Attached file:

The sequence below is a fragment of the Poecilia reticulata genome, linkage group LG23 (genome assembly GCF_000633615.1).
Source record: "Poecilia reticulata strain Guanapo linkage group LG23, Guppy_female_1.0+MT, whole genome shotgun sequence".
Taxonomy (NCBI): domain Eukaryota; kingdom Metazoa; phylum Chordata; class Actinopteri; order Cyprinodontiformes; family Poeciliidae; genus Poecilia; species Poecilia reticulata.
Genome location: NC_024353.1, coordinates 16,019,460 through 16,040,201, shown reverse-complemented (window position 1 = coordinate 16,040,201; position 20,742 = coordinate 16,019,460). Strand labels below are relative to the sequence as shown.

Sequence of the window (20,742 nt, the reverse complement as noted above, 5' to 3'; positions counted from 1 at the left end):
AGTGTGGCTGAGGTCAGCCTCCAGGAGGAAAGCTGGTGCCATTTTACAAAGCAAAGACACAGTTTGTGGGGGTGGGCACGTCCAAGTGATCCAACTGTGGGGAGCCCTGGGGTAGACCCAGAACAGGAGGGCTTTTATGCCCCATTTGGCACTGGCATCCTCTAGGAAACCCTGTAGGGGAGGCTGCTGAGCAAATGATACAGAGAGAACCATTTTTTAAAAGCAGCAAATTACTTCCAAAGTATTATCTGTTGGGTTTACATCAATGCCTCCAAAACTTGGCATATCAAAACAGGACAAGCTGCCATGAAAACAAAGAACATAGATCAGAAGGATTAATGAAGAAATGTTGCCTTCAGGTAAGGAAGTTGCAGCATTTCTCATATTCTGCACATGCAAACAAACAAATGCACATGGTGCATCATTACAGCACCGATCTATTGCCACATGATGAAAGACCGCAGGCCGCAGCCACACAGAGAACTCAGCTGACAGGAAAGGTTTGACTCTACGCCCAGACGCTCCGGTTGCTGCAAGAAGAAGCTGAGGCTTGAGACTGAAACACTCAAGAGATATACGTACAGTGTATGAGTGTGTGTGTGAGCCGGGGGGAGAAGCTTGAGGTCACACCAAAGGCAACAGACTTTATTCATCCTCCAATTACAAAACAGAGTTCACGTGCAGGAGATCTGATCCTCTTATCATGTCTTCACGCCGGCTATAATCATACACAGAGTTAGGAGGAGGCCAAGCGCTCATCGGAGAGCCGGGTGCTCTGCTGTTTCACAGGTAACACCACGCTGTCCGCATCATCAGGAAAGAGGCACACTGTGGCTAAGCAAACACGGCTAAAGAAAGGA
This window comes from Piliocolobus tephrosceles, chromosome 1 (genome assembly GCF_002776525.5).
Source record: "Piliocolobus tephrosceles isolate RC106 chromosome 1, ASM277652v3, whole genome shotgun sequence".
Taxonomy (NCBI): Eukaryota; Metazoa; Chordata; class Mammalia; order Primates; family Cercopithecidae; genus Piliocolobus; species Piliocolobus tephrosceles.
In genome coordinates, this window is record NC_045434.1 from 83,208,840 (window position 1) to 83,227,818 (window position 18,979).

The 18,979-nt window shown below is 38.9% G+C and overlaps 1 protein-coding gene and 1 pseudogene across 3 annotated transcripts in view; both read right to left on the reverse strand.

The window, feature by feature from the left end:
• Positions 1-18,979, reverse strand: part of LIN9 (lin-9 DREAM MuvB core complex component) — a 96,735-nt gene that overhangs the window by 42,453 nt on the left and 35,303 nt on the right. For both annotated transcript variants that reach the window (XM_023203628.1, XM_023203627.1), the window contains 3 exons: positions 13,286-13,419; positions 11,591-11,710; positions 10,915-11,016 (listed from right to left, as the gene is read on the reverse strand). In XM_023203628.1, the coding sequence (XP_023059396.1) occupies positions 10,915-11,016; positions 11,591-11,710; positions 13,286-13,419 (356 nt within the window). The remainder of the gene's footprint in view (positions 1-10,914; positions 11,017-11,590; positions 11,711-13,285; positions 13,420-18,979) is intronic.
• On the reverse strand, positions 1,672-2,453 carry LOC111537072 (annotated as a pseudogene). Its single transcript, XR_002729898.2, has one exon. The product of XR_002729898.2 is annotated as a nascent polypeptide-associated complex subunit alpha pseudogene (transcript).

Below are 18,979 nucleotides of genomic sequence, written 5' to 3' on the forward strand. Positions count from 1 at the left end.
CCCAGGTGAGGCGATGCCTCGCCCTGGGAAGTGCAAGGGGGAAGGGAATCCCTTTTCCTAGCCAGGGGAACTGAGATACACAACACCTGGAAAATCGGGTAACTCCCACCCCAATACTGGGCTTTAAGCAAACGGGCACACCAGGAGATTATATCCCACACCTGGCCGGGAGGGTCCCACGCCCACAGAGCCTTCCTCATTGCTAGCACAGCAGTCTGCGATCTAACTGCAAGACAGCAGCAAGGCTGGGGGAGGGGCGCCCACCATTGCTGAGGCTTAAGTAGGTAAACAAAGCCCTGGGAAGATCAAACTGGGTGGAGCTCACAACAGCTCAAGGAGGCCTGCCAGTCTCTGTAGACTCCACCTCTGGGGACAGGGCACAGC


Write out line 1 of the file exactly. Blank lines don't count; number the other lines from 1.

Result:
The sequence below is a fragment of the Poecilia reticulata genome, linkage group LG23 (genome assembly GCF_000633615.1).